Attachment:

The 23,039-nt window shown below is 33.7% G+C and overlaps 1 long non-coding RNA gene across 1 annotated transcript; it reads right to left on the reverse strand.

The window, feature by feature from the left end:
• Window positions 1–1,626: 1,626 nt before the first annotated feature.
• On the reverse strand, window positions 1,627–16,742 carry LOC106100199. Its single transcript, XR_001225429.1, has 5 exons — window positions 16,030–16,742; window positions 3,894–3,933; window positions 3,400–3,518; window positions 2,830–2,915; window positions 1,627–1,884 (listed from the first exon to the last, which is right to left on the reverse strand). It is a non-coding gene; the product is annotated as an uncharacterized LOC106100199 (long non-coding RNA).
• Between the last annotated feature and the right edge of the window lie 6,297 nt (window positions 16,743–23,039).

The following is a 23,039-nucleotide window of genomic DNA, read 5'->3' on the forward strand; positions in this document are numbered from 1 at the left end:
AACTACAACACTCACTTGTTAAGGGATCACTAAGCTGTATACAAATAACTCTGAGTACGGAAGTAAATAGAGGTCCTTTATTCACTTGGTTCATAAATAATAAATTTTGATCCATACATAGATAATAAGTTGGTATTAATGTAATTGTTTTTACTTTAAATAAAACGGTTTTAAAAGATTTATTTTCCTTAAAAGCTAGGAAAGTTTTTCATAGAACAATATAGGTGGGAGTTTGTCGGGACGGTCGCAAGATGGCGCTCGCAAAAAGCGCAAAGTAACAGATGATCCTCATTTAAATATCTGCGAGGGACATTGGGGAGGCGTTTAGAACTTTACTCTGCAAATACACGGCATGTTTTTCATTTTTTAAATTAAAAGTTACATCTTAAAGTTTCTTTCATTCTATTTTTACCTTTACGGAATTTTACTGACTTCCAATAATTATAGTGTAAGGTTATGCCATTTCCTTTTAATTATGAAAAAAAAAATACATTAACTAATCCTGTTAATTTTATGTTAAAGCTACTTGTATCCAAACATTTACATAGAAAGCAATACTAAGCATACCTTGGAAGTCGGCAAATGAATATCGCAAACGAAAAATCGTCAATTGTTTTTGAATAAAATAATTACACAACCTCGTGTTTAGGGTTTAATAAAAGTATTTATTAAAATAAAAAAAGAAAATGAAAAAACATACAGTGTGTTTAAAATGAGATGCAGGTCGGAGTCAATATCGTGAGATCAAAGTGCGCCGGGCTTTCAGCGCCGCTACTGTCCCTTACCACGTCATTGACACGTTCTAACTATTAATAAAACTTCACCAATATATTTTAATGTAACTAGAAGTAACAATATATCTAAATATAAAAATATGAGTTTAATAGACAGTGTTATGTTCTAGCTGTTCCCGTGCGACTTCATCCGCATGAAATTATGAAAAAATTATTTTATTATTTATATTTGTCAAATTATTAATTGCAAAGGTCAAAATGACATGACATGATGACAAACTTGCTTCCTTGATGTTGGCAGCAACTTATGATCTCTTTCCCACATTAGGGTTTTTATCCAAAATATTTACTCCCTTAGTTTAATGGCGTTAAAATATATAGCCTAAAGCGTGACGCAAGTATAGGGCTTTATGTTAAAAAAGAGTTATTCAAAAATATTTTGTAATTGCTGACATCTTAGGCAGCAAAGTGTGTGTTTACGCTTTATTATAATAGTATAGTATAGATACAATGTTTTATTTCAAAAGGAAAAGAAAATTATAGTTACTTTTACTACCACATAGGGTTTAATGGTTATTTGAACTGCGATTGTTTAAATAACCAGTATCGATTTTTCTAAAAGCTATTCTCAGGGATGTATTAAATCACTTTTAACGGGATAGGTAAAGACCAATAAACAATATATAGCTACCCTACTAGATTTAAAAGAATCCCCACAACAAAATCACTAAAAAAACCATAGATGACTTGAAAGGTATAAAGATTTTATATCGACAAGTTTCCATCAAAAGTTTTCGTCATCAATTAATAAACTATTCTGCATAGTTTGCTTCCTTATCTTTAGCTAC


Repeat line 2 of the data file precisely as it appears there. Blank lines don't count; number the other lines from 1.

The window, feature by feature from the left end: